|Photo No 1 - credit below|
The answer is a resounding YES! For many cases, the decision as to whether the plaintiff is a public figure or a private figure is case determinative.
In most instances, cases involving public figures are resolved in favor of the defendants without trial. The issue is decided most often decided on a motion for summary judgment in which the court rules that even if one takes all the evidence in the light most favorable to the plaintiff, the plaintiff still cannot meet the legal test for liability first set out in New York Times v. Sullivan.
On the other hand, if the standard is that which is applied to private persons, the case is much more likely to go to the jury. And as any trial lawyer will tell you, when a case goes to the jury the result simply cannot be predicted with any degree of certainty. As some wag once put it, you put your fate in the hands of "six people who aren't smart enough to get off jury duty."
|Photo credit no. 2|
But there is no questions that juries, despite John Grisham's Runaway Jury, are not predictable. They are given jury instructions, which they often try to follow. But sometimes not.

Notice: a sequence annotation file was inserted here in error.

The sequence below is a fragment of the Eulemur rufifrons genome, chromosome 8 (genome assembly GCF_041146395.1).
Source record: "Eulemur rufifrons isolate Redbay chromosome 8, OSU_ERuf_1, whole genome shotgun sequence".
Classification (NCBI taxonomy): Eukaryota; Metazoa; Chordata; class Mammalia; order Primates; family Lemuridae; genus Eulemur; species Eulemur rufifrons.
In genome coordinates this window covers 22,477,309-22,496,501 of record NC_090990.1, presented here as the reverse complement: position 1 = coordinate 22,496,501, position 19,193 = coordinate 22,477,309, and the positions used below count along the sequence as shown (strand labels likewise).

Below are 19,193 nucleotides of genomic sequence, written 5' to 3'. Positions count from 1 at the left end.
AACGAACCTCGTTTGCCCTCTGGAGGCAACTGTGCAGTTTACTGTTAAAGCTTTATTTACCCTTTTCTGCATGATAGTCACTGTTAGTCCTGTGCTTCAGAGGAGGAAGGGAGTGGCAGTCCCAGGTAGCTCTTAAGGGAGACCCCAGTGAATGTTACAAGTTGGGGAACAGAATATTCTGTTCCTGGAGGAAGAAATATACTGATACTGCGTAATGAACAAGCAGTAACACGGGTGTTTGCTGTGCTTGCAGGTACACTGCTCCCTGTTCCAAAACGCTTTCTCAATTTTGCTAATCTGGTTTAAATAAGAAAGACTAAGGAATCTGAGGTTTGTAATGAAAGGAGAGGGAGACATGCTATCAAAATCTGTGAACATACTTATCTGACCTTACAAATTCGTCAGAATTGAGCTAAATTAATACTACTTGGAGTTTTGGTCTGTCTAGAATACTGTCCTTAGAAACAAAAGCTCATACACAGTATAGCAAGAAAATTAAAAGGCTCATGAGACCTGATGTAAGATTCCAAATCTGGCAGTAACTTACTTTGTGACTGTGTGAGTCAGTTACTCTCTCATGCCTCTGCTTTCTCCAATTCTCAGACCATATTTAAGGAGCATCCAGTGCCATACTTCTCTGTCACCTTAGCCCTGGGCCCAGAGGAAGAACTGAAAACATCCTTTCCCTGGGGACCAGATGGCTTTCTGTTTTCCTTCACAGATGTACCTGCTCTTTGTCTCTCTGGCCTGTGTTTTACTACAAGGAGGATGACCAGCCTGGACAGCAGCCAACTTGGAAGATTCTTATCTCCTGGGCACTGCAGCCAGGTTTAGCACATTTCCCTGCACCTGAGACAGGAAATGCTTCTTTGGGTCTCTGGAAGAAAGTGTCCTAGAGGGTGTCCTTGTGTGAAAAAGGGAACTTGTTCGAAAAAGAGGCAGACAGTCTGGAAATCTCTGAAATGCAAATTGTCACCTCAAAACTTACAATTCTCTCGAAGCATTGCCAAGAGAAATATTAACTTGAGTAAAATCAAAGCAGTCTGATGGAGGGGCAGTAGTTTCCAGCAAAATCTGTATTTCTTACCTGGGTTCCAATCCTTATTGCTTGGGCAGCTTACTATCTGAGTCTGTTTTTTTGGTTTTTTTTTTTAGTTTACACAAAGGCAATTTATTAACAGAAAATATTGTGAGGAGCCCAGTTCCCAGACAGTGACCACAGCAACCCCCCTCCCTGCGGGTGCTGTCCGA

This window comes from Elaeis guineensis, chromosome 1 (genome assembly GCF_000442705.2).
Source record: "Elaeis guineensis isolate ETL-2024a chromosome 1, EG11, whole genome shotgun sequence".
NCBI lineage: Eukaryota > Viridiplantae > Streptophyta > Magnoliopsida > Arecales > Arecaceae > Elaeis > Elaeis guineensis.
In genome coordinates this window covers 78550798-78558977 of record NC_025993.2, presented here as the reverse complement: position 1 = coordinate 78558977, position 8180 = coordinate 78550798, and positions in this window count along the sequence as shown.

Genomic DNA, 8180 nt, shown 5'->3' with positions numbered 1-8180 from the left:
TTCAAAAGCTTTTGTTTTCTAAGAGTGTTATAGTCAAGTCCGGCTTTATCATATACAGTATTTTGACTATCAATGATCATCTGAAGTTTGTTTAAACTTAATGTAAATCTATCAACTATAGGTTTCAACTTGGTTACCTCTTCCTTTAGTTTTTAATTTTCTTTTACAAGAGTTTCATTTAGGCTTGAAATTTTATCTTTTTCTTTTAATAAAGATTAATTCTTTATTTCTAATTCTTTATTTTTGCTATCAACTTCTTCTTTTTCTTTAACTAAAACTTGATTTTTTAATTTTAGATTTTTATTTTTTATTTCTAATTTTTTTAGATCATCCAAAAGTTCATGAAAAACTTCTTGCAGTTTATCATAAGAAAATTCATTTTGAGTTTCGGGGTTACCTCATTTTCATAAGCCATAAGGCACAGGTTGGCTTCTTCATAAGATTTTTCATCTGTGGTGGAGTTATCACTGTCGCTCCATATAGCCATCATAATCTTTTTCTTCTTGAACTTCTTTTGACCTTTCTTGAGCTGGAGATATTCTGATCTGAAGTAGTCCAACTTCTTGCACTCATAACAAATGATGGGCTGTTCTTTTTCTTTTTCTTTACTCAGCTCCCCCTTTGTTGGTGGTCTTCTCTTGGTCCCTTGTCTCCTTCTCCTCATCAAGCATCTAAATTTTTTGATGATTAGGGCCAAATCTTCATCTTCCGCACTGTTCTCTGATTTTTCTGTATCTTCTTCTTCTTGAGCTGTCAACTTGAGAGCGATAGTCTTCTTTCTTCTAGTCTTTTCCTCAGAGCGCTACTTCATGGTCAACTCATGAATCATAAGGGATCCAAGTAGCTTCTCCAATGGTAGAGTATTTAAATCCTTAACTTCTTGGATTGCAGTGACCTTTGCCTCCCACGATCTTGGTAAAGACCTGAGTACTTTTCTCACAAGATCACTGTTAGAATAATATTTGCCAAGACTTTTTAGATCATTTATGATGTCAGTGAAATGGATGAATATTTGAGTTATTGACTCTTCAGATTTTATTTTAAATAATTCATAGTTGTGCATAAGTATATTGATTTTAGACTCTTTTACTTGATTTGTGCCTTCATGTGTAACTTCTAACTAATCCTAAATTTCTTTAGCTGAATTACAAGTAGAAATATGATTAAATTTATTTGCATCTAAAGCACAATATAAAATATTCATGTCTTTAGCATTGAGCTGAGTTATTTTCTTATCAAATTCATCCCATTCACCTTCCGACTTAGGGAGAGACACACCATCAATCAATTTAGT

When a court denies a summary judgment in a defamation case, which is often the case in private figure defamation cases, the parties must face the uncertainty of a verdict and the certainty of the enormous costs in going to trial. Given the modern emphasis by courts on mediation, these factors often lead to settlements. Indeed an estimated 97% of civil lawsuits that are filed are resolved without trial.
So the determination of public figure vs. private figure does make an enormous difference in defamation cases.
photo credit no. 1: <a href="http://www.flickr.com/photos/caliorg/6150999566/">cali.org</a> via <a href="http://photopin.com">photopin</a> <a href="http://creativecommons.org/licenses/by-nc-sa/2.0/">cc</a>
photo credit no. 2: <a href="http://www.flickr.com/photos/foxgrrl/8515808940/">foxgrrl</a> via <a href="http://photopin.com">photopin</a> <a href="http://creativecommons.org/licenses/by-nc-sa/2.0/">cc</a>